TIMONIUM, Md. — Helion Automotive Technologies has issued an urgent data security warning for auto dealers: Hackers are now planting malware inside of social media posts.
If an employee takes the bait and clicks on the social media post (e.g. Facebook and Twitter messages and public postings), according to the firm, the malware is downloaded onto the employee’s computer and may compromise the entire organization’s network. Security software and firewalls cannot prevent this type of attack, according to Erik Nachbahr, president and CEO of Helion and an Auto Dealer Today contributor.
“This is the same spear phishing scheme that hackers have been using successfully in targeted email messages for several years now,” Nachbahr said. “The problem is that although most employees have been told and know not to click on emails from people they don’t know, they don’t think twice when it comes to clicking on a message or offer in their Facebook feed. They are more trusting in a social media environment.”
Spear phishing is a type of attack that involves identifying specific people for attack, studying their social media posts to learn their interests and activities, and then creating a message or offer that appeals to them.
Nachbahr cited the example of a recent breach at the Pentagon. It was caused when the wife of an employee clicked on a Twitter link that promised a great deal for a family-friendly vacation. She had previously been exchanging messages with friends over what they should do with their children over the summer. Although the wife was at home at the time, the hackers accessed the Pentagon employee’s computer via a shared home network, and once the employee was back at the Pentagon, accessed the network from his computer.
Auto dealership employees are ideal targets for spear phishers looking to steal personally identifiable information (PII) and bank account numbers.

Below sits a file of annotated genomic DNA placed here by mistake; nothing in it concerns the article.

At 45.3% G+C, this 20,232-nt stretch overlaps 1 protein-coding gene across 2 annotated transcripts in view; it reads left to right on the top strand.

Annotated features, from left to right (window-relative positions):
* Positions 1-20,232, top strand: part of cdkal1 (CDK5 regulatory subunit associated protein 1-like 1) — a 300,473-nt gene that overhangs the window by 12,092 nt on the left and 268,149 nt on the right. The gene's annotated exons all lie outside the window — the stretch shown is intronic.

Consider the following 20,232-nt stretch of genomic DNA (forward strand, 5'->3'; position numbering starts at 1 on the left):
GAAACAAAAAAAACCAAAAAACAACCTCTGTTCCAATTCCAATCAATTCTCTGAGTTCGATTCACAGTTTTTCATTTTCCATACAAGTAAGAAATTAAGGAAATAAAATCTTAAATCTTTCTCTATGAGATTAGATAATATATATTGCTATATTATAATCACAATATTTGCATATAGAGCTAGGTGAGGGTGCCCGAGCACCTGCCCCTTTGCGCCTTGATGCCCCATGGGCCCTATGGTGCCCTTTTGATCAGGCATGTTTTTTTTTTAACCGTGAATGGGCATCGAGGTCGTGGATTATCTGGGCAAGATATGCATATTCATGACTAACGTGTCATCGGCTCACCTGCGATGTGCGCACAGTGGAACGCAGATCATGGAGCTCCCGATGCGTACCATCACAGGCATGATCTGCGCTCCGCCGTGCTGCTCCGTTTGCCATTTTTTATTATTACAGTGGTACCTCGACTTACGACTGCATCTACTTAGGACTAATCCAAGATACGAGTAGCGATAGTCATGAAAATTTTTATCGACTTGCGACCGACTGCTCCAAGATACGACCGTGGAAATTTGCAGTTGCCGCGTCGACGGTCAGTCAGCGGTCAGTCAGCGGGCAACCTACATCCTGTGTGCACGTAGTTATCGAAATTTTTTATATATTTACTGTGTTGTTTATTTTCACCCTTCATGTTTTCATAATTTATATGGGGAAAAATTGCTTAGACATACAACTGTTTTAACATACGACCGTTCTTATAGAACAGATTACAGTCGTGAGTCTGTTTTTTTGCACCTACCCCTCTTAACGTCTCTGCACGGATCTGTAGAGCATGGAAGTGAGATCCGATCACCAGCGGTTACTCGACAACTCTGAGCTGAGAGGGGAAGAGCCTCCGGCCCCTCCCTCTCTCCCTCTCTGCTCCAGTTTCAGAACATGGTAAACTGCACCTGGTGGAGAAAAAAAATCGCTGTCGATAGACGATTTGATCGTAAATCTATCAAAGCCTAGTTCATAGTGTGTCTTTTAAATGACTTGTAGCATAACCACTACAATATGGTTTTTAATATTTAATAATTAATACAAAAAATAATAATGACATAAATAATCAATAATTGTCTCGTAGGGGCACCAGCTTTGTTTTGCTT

Helion recently conducted a phishing test at an auto dealership by sending emails to 125 employees. Three employees clicked on the emails and were taken to a website where they entered their user names and passwords when prompted. If this was a real attack and customer information was compromised, the consequences for that dealership may have been thousands of dollars paid out in credit monitoring for customers, investigations and lawsuits.
“That test was a good sample that revealed auto dealerships are very vulnerable to this type of attack and need to do a better job at educating their employees,” said Nachbahr.
To help prevent this type of attack, Nachbahr recommends counseling employees against clicking on links in social media posts and messages from their computers or personal devices while at work or at home, require them to change their network login passwords every 90 days, keep social media profiles private, and don’t accept friend or connection requests from people they don’t know.
Every auto dealership should have cyber liability insurance, Nachbahr added, and dealers should install software updates, also known as patches, to Microsoft Windows, Internet Explorer and all software applications on every PC on a regular basis.